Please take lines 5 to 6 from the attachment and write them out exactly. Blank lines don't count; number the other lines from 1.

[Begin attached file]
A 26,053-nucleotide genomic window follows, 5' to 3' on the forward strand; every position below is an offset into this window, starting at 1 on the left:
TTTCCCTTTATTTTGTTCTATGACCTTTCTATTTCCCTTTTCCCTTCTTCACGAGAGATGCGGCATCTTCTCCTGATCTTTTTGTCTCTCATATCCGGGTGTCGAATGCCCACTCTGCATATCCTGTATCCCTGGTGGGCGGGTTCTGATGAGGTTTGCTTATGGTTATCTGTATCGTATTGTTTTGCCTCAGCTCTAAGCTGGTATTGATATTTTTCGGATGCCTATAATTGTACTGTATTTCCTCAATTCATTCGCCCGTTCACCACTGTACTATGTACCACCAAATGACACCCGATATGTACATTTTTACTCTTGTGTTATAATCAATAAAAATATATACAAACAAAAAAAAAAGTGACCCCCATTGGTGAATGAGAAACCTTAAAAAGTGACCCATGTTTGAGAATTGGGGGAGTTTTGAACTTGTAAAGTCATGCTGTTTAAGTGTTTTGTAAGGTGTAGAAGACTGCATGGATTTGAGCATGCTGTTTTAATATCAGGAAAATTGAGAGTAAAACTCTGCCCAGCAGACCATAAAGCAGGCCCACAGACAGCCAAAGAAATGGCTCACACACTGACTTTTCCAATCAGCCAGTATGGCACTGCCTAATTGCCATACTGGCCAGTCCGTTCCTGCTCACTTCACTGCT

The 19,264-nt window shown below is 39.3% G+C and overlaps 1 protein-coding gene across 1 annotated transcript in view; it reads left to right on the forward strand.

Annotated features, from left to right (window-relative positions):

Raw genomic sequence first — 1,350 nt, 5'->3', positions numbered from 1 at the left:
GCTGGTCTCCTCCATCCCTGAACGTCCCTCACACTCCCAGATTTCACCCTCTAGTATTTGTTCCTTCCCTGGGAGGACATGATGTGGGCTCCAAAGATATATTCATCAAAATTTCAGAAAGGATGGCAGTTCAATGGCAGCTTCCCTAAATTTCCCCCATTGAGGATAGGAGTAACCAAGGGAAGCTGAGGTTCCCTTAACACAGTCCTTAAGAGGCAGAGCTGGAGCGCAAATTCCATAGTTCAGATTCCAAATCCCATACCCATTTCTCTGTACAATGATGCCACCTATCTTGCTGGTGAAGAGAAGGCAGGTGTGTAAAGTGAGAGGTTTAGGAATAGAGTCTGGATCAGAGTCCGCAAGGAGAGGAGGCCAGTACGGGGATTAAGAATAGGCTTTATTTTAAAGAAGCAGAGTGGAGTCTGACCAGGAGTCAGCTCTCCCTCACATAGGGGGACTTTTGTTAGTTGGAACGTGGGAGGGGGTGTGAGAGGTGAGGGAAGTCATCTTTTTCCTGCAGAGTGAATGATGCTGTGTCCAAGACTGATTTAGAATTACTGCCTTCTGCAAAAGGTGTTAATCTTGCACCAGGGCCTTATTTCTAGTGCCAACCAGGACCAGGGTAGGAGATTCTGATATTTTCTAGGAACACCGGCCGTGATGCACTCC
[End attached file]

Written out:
Raw genomic sequence first — 1,350 nt, 5'->3', positions numbered from 1 at the left:
GCTGGTCTCCTCCATCCCTGAACGTCCCTCACACTCCCAGATTTCACCCTCTAGTATTTGTTCCTTCCCTGGGAGGACATGATGTGGGCTCCAAAGATATATTCATCAAAATTTCAGAAAGGATGGCAGTTCAATGGCAGCTTCCCTAAATTTCCCCCATTGAGGATAGGAGTAACCAAGGGAAGCTGAGGTTCCCTTAACACAGTCCTTAAGAGGCAGAGCTGGAGCGCAAATTCCATAGTTCAGATTCCAAATCCCATACCCATTTCTCTGTACAATGATGCCACCTATCTTGCTGGTGAAGAGAAGGCAGGTGTGTAAAGTGAGAGGTTTAGGAATAGAGTCTGGATCAGAGTCCGCAAGGAGAGGAGGCCAGTACGGGGATTAAGAATAGGCTTTATTTTAAAGAAGCAGAGTGGAGTCTGACCAGGAGTCAGCTCTCCCTCACATAGGGGGACTTTTGTTAGTTGGAACGTGGGAGGGGGTGTGAGAGGTGAGGGAAGTCATCTTTTTCCTGCAGAGTGAATGATGCTGTGTCCAAGACTGATTTAGAATTACTGCCTTCTGCAAAAGGTGTTAATCTTGCACCAGGGCCTTATTTCTAGTGCCAACCAGGACCAGGGTAGGAGATTCTGATATTTTCTAGGAACACCGGCCGTGATGCACTCC